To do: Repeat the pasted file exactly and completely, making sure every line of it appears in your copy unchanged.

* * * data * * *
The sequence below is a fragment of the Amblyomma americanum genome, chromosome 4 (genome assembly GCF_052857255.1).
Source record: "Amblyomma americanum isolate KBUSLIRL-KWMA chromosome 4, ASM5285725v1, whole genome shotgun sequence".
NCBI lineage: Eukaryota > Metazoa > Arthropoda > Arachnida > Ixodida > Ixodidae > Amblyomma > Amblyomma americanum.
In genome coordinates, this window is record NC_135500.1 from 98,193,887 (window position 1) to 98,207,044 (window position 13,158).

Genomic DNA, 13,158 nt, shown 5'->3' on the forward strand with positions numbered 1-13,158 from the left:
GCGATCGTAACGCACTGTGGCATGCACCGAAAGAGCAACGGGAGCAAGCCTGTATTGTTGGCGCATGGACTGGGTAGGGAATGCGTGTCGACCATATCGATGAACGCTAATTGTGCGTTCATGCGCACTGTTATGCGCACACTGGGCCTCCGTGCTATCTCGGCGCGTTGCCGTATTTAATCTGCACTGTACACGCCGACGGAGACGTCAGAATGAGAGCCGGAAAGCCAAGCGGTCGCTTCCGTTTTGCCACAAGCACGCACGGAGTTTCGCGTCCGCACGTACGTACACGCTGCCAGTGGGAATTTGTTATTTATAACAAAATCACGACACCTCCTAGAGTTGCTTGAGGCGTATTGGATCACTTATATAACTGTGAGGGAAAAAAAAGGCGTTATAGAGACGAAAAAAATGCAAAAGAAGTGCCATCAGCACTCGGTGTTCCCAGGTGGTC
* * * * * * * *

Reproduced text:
The sequence below is a fragment of the Amblyomma americanum genome, chromosome 4 (genome assembly GCF_052857255.1).
Source record: "Amblyomma americanum isolate KBUSLIRL-KWMA chromosome 4, ASM5285725v1, whole genome shotgun sequence".
NCBI lineage: Eukaryota > Metazoa > Arthropoda > Arachnida > Ixodida > Ixodidae > Amblyomma > Amblyomma americanum.
In genome coordinates, this window is record NC_135500.1 from 98,193,887 (window position 1) to 98,207,044 (window position 13,158).

Genomic DNA, 13,158 nt, shown 5'->3' on the forward strand with positions numbered 1-13,158 from the left:
GCGATCGTAACGCACTGTGGCATGCACCGAAAGAGCAACGGGAGCAAGCCTGTATTGTTGGCGCATGGACTGGGTAGGGAATGCGTGTCGACCATATCGATGAACGCTAATTGTGCGTTCATGCGCACTGTTATGCGCACACTGGGCCTCCGTGCTATCTCGGCGCGTTGCCGTATTTAATCTGCACTGTACACGCCGACGGAGACGTCAGAATGAGAGCCGGAAAGCCAAGCGGTCGCTTCCGTTTTGCCACAAGCACGCACGGAGTTTCGCGTCCGCACGTACGTACACGCTGCCAGTGGGAATTTGTTATTTATAACAAAATCACGACACCTCCTAGAGTTGCTTGAGGCGTATTGGATCACTTATATAACTGTGAGGGAAAAAAAAGGCGTTATAGAGACGAAAAAAATGCAAAAGAAGTGCCATCAGCACTCGGTGTTCCCAGGTGGTC